Puerto Rico’s Medicaid Program Is Far Less Generous Than State Medicaid Programs
Medicaid is the backbone of health coverage in Puerto Rico, given residents’ high poverty rate, limited access to employer-sponsored insurance, and greater health needs (Exhibit 3). About 1.4 million Puerto Ricans are covered by Medicaid and the Children’s Health Insurance Program (CHIP) today.10 In 2018, 47.8 percent of all Puerto Ricans had Medicaid coverage, and 60.8 percent of children younger than age 19 were enrolled in Medicaid and CHIP. That kept the uninsured rate low at 6.4 percent for all residents and at less than 3 percent for children in 2018.11
Restricted eligibility. Puerto Rico’s Medicaid income eligibility levels are considerably lower than the eligibility levels in the states. Like other territories, Puerto Rico uses its own, sharply lower poverty level (known as the Puerto Rico Poverty Level, or PRPL) to determine Medicaid and CHIP eligibility (Exhibit 4).12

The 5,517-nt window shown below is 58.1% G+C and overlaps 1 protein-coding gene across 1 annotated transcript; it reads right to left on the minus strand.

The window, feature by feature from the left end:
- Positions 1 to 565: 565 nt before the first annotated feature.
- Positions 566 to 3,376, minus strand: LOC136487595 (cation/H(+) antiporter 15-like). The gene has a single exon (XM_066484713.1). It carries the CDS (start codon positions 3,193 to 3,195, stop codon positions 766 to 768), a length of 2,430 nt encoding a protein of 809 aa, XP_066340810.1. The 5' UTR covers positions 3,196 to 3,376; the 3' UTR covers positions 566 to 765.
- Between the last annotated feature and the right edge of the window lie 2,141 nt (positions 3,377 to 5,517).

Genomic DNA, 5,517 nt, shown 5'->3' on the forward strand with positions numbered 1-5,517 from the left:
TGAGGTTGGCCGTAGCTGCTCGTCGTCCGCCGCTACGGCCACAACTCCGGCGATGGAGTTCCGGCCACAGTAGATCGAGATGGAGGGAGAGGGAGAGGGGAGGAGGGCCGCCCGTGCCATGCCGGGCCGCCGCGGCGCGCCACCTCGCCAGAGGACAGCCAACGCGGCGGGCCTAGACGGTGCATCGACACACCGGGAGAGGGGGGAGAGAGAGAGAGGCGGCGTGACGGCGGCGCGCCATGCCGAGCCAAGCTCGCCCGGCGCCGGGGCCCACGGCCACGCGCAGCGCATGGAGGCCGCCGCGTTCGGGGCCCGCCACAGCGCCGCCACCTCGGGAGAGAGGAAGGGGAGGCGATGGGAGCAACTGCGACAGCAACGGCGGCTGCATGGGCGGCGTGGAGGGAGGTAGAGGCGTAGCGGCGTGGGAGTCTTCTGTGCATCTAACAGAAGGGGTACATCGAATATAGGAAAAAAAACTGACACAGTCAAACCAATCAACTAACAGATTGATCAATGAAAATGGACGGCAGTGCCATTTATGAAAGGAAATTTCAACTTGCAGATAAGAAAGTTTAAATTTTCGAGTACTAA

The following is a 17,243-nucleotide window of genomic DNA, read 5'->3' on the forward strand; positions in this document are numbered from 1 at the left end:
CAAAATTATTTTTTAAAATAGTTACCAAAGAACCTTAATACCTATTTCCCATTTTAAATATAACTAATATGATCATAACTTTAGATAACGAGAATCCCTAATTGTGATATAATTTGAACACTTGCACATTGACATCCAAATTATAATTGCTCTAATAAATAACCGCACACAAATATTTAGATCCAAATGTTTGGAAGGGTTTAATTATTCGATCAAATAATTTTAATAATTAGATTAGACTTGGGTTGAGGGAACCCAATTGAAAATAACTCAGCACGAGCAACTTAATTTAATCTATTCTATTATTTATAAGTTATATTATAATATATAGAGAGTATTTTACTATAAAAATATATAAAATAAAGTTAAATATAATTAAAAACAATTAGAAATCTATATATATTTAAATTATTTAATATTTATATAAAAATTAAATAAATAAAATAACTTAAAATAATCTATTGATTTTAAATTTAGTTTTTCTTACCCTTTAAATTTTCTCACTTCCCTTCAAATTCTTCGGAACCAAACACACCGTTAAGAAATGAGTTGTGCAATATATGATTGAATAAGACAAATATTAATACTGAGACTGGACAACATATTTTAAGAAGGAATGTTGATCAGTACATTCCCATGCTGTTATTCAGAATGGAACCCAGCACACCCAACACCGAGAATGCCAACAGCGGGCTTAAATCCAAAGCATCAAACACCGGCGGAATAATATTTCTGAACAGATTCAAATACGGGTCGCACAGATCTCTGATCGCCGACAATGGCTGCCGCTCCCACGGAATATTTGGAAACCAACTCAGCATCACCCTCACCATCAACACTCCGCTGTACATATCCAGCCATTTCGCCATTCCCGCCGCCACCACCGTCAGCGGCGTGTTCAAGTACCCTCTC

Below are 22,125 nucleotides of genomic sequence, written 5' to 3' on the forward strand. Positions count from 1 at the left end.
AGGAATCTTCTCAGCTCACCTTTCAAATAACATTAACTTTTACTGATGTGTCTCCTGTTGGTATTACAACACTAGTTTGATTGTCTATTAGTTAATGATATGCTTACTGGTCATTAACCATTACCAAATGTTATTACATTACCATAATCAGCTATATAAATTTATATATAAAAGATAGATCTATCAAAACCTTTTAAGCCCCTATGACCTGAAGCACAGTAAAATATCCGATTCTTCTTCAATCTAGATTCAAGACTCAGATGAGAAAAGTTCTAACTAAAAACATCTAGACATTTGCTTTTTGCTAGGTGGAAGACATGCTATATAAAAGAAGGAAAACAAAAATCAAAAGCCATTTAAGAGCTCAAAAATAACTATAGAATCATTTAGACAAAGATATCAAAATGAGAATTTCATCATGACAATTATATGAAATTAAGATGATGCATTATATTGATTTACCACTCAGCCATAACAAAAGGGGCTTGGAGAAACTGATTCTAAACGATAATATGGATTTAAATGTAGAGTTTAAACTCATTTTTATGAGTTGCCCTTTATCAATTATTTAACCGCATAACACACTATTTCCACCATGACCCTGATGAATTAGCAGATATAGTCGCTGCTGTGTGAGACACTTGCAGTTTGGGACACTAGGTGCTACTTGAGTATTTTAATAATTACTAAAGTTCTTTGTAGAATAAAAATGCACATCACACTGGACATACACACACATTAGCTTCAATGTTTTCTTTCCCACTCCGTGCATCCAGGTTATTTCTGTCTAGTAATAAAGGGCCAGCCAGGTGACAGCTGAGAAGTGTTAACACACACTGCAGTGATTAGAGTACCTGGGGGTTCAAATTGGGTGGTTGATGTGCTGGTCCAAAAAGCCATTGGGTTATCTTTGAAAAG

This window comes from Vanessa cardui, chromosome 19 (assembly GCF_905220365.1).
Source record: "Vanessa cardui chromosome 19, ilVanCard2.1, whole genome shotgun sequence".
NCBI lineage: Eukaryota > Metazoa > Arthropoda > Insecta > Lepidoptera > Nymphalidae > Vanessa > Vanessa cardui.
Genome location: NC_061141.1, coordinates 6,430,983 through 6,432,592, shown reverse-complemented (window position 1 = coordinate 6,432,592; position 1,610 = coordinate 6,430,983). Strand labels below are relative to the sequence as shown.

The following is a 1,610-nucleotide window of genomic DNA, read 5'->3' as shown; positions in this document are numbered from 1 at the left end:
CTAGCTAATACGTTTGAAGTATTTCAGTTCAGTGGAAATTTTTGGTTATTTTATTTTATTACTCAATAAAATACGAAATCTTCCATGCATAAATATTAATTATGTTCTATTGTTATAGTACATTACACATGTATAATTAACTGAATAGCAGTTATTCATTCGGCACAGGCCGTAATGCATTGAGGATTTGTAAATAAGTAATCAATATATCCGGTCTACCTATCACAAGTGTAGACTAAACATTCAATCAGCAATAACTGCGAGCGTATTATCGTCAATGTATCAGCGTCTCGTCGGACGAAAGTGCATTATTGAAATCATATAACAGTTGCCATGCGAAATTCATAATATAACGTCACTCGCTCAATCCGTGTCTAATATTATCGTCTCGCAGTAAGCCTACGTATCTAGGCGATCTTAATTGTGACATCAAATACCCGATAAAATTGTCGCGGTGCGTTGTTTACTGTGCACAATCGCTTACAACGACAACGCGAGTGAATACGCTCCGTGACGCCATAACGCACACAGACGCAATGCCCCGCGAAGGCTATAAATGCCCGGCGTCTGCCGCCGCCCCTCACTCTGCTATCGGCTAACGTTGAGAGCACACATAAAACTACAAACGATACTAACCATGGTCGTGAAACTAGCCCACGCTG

While Puerto Rico’s Medicaid program covers pregnant women, parents, other adults, and children up to 138 percent of PRPL, this translates to only 59.6 percent of the federal poverty level (FPL) for an individual and 44.8 percent of FPL for a family of four (as of July 2020).13 That is far below the federal minimum level for pregnant women and children and below the Medicaid expansion eligibility level of 138 percent of FPL (Exhibit 5). (Through CHIP-funded Medicaid, Puerto Rico covers children up to 88% of FPL, even though the median CHIP eligibility level nationwide is 255% of FPL.14)
Unlike FPL, which is adjusted annually, PRPL has been frozen at the same level since January 2014.15 As a result, the Medicaid income eligibility levels decline in real terms every year.